Kona has passed her hip (2:4) and elbow(0:) xrays.
Kona is really enjoying the obedience ring. At Coffs Harbour, she came first with a score of 97 points. At the GSD National, she came third with 92 points. Adding to this, at the Oxley Obedience trial, Kona won CCD Sat am with 96 points, gaining her CCD title. In the pm trial, she also won the CCD ring with a score of 94. Bob then took Kona in for Rally novice for the first time. She got a pass Sat am, came 3rd in the pm show with 91 points and then to top off an awesome weekend, she scored 100/100 points, winning the ring and gaining her Rally Novice title.
CCD first place and title. Oxley am trial. 96 points.
First place 94 points CCD pm trial.
Rally Novice pass am trial
3rd place Rally Novice 91 points.
Rally Novice 100/100 points and Rally Novice title.
Kona has started tracking and absolutely loves it.
Proud to say Kona passed her TD3, which means she has gained her Tracking Dog title. She received a very good grading in all of her tracks so far (TD1,TD2,TD3).
This is our first dog we have tracked and it is so enjoyable and rewarding.
About tracking - ✨ Tracking…it’s an art.The more I track the more I learn about how intricate the sport of IGP really is. Obedience and protection are one thing but tracking, it’s a league of its own. Tracking doesn’t get as much screen time as our obedience or protection work because let’s face it, it’s more fun to watch a dog down with speed during a send-out in obedience than watch a dog sniff the ground. In protection we wait for the explosion of a dog as they find the Helper behind that blind. We lock our sights on the dog and lean forward in our seats in the seconds before the dog hits the sleeve on a courage test, because the excitement lies in watching the velocity and tenacity of a dog as both Helper and dog effortlessly entwine at the moment of impact - gravitational force sending them spinning into a duel of domination. Obedience is expressive. Protection is explosive. But, there-in should lie the essence and intrigue of tracking. It’s not an adrenaline pumped display of power. It is tranquil. But the power of the dog’s conviction is the same, just exuded on a different emotional spectrum. It’s teaching is more complex than just throwing food down on the ground and following the dog. Tracking is simple yet so very intricate. There are methods the dog must learn to be proficient in if they are to have success on the track. It’s about teaching them to problem solve. In obedience and protection trialling we know what the dog’s next move should be. The dog even knows. Picking a dumbbell off a stand can cue the dog that a retrieve may happen. The completion of the A-frame exercise can cue the dog for the next exercise, the send out. They learn a pattern. We can teach them to anticipate that pattern by teaching them even more patterns. We ourselves know the pattern we need to walk. In a tracking trial, you don’t always know where your track goes. In the end it really does become an exercise of blind trust. At that point it is up to your dog. There are no physical structures to cue the dog or close handler contact where a handler can give their dog sneaky verbal help on what’s coming up next. Your communication happens through the line, through ground scent and at articles. These 3 things become your dog’s cues. Silent cues. The track tells the dog what to do. As with anything in training, how well you set your dog up for success will determine the outcome for your dog. How you lay your track relevant to the dog matters. When you lay it, how long you lay it for, what you put in it, what you don’t put in it, how you challenge the dog…the list goes on. Track laying is just as, if not more important, than the actual track. Laying the track is an art form in itself. It forms the basis of your dog’s foundations. And to keep your dog motivated and committed to the track is part of that balance. You can’t just stomp out a track and go for it. For your dog to have purpose you must lay your track with purpose. As a highly regarded training colleague once told me, “You must think like the dog”. Wise words. You have to become a good reader of a dog’s body language. But it’s not just the physical aspect you should pay attention to. Here the focus should be more on the mental state of the dog. I would say the concentration required for a dog to track is far greater than the concentration required to follow a handler during obedience exercises or a protection run. Physical exertion requires a lot of endurance but we all know that mental exertion is more taxing on your body. The anticipation of a send out or the excitement of a Helper can all help to easily put the dog into a sense of compliance. But to actively fixate your concentration takes another form of discipline. When I first started tracking I wondered what the point of it all was. I wanted to get to the fun stuff! Teaching my dog to heel and run for a toy, do blind searches and bark! But as time went on and I saw that there was more to tracking than just the blind leading the blind (what I was at the time!) that’s when I had my “uh huh!” moment. The moment which sparked more curiosity for this 'hidden in the shadows' part of the sport. Tracking may not be the star of the show but unless you do it you really don’t know what you’re missing out on. So as I delve deeper into the magic of my dog's nose I realise that while this phase of the sport is relatively silent, it sure does have a lot to tell me and my dog. Sharonika Williamson - Clear Canine.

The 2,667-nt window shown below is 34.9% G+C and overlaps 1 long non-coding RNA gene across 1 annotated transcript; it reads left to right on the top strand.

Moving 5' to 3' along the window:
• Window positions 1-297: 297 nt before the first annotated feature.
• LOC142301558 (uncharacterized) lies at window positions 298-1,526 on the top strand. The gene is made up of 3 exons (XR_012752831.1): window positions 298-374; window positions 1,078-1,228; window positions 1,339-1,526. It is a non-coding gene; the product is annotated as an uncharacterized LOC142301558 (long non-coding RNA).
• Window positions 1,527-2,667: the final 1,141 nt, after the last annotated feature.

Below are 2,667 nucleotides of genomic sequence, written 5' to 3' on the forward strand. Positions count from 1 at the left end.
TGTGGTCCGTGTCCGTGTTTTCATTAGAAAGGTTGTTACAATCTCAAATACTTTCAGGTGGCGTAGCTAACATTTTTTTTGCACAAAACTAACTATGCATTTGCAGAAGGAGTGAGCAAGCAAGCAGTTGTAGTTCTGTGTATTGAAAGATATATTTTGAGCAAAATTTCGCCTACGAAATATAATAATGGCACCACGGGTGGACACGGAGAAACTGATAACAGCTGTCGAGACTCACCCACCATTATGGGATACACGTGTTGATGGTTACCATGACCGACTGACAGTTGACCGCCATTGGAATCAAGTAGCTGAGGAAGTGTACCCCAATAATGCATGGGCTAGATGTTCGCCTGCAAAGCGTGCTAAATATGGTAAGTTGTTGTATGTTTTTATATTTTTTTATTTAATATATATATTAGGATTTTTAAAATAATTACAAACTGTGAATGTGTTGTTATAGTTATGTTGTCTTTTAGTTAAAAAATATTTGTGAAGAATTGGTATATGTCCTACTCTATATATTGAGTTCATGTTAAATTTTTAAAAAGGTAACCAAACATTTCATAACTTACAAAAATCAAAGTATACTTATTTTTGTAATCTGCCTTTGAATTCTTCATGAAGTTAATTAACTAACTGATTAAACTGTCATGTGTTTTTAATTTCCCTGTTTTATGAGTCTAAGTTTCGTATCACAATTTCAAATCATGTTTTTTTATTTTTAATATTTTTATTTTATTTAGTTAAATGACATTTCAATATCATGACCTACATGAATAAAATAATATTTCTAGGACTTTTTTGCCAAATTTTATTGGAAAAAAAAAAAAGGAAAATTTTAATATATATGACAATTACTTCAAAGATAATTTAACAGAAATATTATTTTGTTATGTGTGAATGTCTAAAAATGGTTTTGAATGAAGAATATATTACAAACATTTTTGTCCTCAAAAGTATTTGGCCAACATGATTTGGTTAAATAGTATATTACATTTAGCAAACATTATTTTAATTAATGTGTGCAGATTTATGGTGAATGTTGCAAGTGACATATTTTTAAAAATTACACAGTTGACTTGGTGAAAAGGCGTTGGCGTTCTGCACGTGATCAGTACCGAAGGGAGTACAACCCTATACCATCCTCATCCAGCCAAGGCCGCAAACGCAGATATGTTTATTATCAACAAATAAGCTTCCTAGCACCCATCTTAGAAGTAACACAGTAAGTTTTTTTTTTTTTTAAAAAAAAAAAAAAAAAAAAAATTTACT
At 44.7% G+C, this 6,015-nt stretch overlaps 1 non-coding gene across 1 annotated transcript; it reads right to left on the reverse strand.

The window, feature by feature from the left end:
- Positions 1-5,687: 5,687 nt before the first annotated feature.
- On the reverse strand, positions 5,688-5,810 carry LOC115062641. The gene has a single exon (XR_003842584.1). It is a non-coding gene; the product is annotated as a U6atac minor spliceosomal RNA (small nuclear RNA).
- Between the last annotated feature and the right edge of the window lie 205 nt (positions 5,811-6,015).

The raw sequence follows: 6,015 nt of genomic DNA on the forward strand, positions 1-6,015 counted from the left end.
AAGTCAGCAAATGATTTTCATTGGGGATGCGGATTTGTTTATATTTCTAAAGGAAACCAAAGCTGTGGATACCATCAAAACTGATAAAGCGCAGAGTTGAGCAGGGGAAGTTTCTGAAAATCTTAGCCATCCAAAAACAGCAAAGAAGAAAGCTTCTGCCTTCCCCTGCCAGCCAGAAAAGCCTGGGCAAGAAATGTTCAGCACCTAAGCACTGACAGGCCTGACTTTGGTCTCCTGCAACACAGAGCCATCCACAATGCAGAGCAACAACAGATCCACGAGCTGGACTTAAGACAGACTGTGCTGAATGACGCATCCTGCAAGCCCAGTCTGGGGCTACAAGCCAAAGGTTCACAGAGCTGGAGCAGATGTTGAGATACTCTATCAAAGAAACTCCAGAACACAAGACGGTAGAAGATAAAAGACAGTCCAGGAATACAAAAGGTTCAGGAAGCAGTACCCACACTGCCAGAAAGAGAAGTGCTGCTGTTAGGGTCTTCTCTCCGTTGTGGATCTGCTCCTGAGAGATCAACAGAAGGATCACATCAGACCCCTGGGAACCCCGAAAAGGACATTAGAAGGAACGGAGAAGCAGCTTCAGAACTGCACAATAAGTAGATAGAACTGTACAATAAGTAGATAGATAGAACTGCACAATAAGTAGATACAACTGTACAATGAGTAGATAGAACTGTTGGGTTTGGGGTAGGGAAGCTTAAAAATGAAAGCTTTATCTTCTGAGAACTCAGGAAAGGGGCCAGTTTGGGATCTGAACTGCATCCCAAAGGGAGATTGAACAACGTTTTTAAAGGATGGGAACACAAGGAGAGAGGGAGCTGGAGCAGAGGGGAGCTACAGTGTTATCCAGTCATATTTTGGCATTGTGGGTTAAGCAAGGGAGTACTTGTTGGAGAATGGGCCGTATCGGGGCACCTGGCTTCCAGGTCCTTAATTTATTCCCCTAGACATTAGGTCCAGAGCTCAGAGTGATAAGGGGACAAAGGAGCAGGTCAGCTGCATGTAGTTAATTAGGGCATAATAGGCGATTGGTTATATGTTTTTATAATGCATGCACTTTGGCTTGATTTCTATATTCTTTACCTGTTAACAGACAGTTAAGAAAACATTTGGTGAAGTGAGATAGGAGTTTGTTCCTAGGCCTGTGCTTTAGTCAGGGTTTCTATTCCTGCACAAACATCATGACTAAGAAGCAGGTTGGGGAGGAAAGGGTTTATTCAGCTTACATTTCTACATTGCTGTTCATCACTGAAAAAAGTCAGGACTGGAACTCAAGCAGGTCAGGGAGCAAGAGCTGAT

GSDL NSW Show March, Kona 6th Minor
At Armidale All Breeds Show, Kona won Minor Puppy in Show, 2 x Minor Puppy in Groups and a Best of Breed.
The GSDL Members comp Feb, Kona placed 2nd in her class.
Kona finished 2019 with her Neuter Championship.
She won 2 Neuter in Shows, 5 Neuter in Groups, 2 Runner up Neuter in Groups and 2 Neuter of breeds.